Commentators say that housing affordability is eroding. Are they right?
The real estate market in Greater Vancouver ended 2013 in positive territory with indications of optimism for 2014 – except for first-time buyers.
Trade-up buyers may have ended the year in an ebullient mood, but first-time buyers had less to celebrate, with affordability issues top of mind. Do the experts think there’s relief in sight? Here’s what some have said in the last few months.
“Vancouver ranks second only to Hong Kong in having the least affordable housing.” CBC News on Demographia’s 10th annual housing affordability survey, January 21, 2014
“An estimated one fifth of Metro Vancouver households have trouble finding housing that is affordable.” Metro Vancouver, January 2014
“Across the country, housing affordability continues to be the poorest, by far, in the Vancouver area.”RBC Economics, Housing Trends and Affordability, November 2013
“With mortgage rates expected to drift gradually higher, housing is expected to be a modest drag on growth through 2014.” BMO Provincial Monitor, October 2013
“The recent rapid rise in mortgage rates has raised the question as to whether the wheels will fall off a promising housing recovery.” TD Economics, Observation, July 2013 (US)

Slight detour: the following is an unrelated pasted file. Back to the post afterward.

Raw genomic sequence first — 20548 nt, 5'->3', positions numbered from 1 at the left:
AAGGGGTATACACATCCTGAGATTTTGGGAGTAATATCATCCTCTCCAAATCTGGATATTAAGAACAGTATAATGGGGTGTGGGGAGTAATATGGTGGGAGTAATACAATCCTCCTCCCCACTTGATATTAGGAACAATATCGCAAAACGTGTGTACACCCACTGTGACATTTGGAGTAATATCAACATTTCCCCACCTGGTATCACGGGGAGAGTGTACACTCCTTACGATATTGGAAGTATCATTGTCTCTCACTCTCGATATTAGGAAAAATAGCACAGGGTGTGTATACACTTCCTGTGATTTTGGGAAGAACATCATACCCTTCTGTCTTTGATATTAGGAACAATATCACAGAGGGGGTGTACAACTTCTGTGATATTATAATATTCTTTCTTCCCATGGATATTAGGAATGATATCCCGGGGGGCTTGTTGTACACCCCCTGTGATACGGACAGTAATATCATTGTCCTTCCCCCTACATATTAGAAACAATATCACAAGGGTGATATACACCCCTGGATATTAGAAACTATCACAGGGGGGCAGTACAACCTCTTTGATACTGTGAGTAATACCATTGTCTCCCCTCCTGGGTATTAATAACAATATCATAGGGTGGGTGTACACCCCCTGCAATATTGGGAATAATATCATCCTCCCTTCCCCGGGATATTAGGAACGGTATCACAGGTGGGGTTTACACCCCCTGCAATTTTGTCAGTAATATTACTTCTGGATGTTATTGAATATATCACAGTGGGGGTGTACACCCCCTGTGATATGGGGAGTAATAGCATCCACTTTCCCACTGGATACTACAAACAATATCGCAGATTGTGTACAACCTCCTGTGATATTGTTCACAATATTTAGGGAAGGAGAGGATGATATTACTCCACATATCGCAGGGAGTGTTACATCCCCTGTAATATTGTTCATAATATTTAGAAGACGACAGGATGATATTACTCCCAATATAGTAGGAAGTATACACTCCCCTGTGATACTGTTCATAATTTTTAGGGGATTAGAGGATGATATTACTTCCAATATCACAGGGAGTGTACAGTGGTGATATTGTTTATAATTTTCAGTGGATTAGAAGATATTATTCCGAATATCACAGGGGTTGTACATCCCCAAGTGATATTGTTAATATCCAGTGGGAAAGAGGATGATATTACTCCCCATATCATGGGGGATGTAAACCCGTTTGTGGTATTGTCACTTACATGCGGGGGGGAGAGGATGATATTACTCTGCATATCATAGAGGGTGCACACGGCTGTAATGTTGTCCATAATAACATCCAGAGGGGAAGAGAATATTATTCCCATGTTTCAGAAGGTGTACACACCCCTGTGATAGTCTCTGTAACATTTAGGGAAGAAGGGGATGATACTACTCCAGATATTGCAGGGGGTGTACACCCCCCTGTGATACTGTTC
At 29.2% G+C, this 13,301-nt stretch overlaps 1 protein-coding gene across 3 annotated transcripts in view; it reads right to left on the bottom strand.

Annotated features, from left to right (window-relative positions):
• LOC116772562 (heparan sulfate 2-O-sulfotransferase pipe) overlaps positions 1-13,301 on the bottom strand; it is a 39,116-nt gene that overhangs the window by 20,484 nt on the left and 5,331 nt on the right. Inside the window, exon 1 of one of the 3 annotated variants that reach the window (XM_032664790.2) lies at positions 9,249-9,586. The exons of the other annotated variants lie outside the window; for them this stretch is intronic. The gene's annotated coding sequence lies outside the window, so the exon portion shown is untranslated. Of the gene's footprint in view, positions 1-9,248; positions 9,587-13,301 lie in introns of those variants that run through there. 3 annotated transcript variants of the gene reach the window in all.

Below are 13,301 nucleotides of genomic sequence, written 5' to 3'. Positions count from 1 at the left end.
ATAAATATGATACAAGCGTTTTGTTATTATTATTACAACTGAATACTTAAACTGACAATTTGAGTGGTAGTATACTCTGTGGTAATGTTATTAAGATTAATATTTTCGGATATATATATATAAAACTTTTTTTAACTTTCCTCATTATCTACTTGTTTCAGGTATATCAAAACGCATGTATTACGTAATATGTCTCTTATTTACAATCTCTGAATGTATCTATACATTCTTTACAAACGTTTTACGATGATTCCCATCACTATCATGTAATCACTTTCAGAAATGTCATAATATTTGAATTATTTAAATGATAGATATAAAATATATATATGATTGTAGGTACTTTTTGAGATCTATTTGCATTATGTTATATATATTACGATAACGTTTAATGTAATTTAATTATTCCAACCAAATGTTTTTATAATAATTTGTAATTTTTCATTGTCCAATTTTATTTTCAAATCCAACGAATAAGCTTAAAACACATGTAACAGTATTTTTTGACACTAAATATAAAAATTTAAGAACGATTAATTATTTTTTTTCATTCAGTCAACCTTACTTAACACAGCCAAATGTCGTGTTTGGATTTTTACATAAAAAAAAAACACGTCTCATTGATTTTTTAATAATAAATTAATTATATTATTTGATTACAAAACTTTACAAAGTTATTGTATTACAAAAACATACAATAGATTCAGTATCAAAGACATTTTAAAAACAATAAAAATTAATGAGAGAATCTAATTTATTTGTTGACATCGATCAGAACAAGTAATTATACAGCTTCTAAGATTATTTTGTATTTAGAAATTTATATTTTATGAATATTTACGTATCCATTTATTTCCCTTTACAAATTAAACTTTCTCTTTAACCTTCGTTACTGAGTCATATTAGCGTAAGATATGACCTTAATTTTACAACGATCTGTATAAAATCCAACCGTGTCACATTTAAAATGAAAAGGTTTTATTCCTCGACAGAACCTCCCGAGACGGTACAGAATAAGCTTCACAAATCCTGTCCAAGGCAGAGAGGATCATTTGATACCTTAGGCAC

“Migrants are coming mainly from British Columbia (to Alberta).” BMO Economics, Labour Market Attractiveness, November 2013
“Rather than it being a housing issue, it’s more of an income issue. Median incomes are lower in Vancouver than in Regina or Saskatoon – which are far more affordable cities.” Dr. Tsur Somerville, UBC Sauder School of Business, UBC Affordability Panel, September 17, 2013
“CMHC has set an average benchmark for housing affordability at 30% or less of the household’s gross income. In Vancouver, the average is closer to 60-70% percent of gross incomes.” City of Vancouver’s Mayor’s Task Force on Affordable Housing, Summary Report, May 2012
“Low-equity buyers are most impacted by the affordability squeeze, which affects demand for lower-priced homes and subsequent move up purchases.” Brian Yu, Economist, Central 1 Credit Union, December 2013
What do you think?